Then the beans are sun-dried, sorted several times (by hand in the smaller co-ops) to remove beans broken, mashed, immature, discolored, or damaged by mold. They are then poured into 100-pound sacks and trucked to larger processing plants where they are graded, dried some more, graded again, re-sacked, and stored awaiting marketing by a another larger co-op.

But why would buyers pay $1.26 and higher for co-op coffee when they can get it in the same country or elsewhere for considerably less? First of all, coffee grown by these Nicaraguan co-ops is superior because it is shade-grown in the rain forest, picked by hand, and highly selected for quality. One rather modest operation we visited operated by Flora Montenegro won 4th place in the 2004 Excellence Cup Coffee quality contest, and as a result received up to $500 per 100-pound sack. But all the coffee produced by this small operation amounted to only 83 bags, resulting in a coffee income of perhaps $15,000. When you consider that this amount must support not only the Montenegro family but also her 12 employees and their families, you realize that even in a model operation such as this income is quite low.

The ecological system also profits from shade-grown coffee. These small farmers attempt to use everything from the coffee-producing process. They recycle husks into fertilizer and compost; fermented mucilage water into revitalizing spray and insect repellent for the coffee plants; and rejected beans into coffee for local use. Thus large amounts of fertilizer or insecticides are no longer needed, to the profit of birds and other animals. They are also moving toward organic farming, but only slowly, since the process of becoming certified takes several years, and there is little market for "almost-organic" coffee.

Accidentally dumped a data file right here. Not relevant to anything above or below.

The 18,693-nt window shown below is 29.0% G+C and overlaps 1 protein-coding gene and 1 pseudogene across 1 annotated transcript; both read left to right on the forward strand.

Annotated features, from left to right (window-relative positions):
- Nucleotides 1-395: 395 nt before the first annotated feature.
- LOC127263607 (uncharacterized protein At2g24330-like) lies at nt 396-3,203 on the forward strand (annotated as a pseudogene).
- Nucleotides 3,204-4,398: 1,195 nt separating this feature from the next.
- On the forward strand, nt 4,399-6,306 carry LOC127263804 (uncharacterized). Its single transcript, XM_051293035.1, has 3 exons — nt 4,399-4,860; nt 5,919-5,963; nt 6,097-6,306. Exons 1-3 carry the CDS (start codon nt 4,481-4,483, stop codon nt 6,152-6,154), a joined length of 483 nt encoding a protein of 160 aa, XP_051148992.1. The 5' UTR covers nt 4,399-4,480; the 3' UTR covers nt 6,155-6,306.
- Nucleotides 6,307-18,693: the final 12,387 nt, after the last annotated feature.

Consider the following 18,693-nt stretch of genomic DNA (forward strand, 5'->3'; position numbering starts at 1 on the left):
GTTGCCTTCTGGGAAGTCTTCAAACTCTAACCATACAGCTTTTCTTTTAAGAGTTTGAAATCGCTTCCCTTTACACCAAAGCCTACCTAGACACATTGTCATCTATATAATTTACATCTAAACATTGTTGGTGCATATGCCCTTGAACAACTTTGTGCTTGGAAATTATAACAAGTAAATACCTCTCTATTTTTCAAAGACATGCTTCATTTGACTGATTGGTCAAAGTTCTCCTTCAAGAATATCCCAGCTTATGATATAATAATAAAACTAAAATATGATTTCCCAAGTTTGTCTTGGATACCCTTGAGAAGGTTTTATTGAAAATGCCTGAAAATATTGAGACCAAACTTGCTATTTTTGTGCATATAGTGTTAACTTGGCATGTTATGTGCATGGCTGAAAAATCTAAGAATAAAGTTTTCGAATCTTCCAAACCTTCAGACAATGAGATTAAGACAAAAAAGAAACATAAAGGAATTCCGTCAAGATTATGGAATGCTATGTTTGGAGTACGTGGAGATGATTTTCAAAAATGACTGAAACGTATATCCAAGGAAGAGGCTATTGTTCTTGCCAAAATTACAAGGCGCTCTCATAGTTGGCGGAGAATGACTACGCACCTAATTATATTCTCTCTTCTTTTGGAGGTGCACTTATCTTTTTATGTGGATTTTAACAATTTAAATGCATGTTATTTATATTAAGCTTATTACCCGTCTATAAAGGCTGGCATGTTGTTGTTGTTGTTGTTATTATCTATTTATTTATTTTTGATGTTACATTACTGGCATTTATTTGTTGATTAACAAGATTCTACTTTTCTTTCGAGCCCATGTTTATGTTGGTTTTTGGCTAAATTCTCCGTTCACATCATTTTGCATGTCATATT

These small co-op farms provide a welcome contrast to the vast plantations run by multi-national corporations, where coffee grows in sunlight, spurred by large-scale use of commercial fertilizers and pesticides. This coffee is usually picked by unskilled, very poorly-paid labor, and is mixed with various kinds of marginal coffees so as to produce a large amount at a low cost.

Because of multi-national corporate efforts to hold down production costs by paying low wages and using poor farming or productive practices, thousands of what have come to be called non-governmental organizations (NGOs) proliferate around the earth. We were fortunate to observe some of those producing and marketing coffee, as well as one providing medical care for poor at-risk pregnant women, and another making inexpensive water purification equipment, building materials, and clothing. These small-scale cooperative efforts provide a needed antidote to worker-oppressive and ecology-destroying activities too-often promoted by rampant globalism and its multi-national corporate sponsors.

Oppressed and poverty-stricken people of the earth need our support. We can support them informing ourselves of their activities and by purchasing their products whenever possible.

Last Updated ( Friday, 18 November 2005 )